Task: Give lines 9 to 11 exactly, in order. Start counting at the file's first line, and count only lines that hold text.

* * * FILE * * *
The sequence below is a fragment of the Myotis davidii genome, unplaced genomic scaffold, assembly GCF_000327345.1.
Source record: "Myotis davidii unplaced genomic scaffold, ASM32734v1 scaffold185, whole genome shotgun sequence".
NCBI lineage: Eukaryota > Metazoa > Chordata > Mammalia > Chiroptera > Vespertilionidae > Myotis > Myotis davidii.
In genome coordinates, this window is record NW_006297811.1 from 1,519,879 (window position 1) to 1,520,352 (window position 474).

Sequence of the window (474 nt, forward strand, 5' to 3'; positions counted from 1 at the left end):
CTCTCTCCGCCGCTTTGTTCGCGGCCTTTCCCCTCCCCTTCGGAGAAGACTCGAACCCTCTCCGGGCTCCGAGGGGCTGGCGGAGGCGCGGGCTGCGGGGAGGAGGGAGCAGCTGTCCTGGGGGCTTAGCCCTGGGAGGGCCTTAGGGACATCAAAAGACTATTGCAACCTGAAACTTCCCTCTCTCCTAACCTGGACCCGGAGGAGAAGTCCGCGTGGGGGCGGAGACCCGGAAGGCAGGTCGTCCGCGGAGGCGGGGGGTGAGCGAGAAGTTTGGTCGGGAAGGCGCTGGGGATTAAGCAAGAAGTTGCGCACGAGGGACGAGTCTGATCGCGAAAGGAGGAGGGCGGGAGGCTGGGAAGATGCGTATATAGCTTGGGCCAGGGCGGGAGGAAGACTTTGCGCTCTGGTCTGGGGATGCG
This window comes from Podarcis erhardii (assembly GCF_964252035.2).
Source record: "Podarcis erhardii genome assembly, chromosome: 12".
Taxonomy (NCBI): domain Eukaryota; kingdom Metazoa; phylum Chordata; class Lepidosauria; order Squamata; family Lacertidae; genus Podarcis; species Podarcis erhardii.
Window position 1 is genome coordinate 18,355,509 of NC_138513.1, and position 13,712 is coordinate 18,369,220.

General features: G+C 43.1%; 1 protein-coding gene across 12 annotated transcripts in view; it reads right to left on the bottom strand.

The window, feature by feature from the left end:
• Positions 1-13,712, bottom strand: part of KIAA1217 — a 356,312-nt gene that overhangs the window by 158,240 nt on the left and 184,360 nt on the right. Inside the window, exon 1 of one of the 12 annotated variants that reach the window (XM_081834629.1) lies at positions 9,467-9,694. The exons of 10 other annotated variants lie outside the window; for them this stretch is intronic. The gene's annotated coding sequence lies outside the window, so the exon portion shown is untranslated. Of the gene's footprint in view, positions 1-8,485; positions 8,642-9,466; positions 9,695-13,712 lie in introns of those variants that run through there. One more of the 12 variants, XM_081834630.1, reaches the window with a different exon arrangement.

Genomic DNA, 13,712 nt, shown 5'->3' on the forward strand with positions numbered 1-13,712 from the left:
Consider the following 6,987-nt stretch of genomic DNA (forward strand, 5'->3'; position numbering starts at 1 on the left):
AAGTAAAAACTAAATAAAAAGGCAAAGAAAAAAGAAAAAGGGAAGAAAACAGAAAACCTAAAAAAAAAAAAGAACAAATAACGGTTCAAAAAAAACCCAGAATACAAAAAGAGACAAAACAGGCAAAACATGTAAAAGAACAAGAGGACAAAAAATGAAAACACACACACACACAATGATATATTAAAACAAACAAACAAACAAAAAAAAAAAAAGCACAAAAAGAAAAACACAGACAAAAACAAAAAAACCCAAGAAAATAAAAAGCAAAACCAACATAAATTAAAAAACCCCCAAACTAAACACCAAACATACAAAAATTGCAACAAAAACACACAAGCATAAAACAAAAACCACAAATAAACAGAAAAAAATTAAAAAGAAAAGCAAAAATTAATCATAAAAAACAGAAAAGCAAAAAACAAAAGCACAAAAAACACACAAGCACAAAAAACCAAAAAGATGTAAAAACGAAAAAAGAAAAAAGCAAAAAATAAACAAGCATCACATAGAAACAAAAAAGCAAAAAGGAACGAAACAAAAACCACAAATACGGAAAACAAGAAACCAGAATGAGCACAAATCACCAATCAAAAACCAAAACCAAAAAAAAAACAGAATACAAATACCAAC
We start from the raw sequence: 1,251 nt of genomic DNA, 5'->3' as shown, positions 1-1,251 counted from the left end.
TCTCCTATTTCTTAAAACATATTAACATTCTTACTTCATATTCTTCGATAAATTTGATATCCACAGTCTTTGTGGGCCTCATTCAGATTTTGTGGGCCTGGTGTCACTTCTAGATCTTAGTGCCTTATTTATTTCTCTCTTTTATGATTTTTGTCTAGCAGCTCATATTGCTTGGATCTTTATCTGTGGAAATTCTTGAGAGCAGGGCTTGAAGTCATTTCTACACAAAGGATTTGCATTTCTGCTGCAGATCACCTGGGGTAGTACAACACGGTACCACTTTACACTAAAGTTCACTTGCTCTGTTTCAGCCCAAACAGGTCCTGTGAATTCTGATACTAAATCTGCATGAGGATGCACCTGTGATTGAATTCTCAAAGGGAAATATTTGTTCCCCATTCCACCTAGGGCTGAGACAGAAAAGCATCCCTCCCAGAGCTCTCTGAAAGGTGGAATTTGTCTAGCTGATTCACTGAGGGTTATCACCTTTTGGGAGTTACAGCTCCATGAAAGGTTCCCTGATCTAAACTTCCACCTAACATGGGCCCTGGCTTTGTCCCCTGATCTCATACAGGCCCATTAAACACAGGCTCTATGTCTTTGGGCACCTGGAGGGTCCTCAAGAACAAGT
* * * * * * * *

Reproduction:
Taxonomy (NCBI): domain Eukaryota; kingdom Metazoa; phylum Chordata; class Lepidosauria; order Squamata; family Lacertidae; genus Podarcis; species Podarcis erhardii.
Window position 1 is genome coordinate 18,355,509 of NC_138513.1, and position 13,712 is coordinate 18,369,220.

General features: G+C 43.1%; 1 protein-coding gene across 12 annotated transcripts in view; it reads right to left on the bottom strand.